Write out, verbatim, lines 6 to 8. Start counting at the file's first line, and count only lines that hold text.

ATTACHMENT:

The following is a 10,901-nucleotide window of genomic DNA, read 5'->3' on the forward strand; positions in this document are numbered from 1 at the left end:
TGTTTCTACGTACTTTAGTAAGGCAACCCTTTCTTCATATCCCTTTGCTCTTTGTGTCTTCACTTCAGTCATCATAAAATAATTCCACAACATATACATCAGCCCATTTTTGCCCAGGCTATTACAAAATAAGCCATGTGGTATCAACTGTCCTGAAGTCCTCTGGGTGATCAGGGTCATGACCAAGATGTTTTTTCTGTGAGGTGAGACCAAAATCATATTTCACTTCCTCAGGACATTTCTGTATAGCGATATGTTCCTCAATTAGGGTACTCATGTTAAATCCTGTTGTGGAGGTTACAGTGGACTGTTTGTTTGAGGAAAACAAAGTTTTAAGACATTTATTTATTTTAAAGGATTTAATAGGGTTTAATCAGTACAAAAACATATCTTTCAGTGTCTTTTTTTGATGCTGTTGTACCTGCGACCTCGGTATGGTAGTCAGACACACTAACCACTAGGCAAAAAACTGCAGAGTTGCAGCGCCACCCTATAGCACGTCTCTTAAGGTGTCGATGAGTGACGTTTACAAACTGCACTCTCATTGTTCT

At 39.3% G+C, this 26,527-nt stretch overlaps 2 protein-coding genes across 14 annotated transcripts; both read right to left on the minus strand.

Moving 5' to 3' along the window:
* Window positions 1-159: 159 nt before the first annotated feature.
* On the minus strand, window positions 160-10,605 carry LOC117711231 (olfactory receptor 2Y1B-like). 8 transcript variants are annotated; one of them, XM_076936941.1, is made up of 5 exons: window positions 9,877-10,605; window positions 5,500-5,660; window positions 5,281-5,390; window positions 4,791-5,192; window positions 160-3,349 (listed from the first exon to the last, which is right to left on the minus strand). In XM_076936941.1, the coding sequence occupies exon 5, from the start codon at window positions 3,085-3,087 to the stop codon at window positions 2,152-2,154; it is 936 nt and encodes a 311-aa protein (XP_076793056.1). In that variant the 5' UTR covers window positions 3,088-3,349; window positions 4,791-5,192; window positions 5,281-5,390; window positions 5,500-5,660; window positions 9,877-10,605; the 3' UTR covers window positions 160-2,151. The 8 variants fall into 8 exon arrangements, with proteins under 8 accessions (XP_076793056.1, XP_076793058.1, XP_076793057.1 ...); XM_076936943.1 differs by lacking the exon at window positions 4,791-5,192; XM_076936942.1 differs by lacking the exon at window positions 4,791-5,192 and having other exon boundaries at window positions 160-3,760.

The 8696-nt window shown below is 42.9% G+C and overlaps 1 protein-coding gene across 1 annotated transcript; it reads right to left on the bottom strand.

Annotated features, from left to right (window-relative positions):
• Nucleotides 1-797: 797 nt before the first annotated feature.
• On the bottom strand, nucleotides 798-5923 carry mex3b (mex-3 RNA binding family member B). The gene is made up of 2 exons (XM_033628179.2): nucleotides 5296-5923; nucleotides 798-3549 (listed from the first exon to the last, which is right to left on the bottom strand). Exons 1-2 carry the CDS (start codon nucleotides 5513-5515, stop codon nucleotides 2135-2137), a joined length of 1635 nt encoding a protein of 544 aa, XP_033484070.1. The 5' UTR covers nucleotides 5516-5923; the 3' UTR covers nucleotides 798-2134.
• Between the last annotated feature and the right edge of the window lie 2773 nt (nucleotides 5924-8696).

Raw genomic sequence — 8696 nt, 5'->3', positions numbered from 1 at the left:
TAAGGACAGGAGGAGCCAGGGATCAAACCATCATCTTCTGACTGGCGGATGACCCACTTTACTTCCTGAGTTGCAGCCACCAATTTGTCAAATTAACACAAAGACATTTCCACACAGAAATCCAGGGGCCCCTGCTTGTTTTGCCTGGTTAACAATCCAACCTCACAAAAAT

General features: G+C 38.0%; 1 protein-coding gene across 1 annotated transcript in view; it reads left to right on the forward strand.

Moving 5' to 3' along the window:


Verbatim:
* On the minus strand, window positions 160-10,605 carry LOC117711231 (olfactory receptor 2Y1B-like). 8 transcript variants are annotated; one of them, XM_076936941.1, is made up of 5 exons: window positions 9,877-10,605; window positions 5,500-5,660; window positions 5,281-5,390; window positions 4,791-5,192; window positions 160-3,349 (listed from the first exon to the last, which is right to left on the minus strand). In XM_076936941.1, the coding sequence occupies exon 5, from the start codon at window positions 3,085-3,087 to the stop codon at window positions 2,152-2,154; it is 936 nt and encodes a 311-aa protein (XP_076793056.1). In that variant the 5' UTR covers window positions 3,088-3,349; window positions 4,791-5,192; window positions 5,281-5,390; window positions 5,500-5,660; window positions 9,877-10,605; the 3' UTR covers window positions 160-2,151. The 8 variants fall into 8 exon arrangements, with proteins under 8 accessions (XP_076793056.1, XP_076793058.1, XP_076793057.1 ...); XM_076936943.1 differs by lacking the exon at window positions 4,791-5,192; XM_076936942.1 differs by lacking the exon at window positions 4,791-5,192 and having other exon boundaries at window positions 160-3,760.

The 8696-nt window shown below is 42.9% G+C and overlaps 1 protein-coding gene across 1 annotated transcript; it reads right to left on the bottom strand.

Annotated features, from left to right (window-relative positions):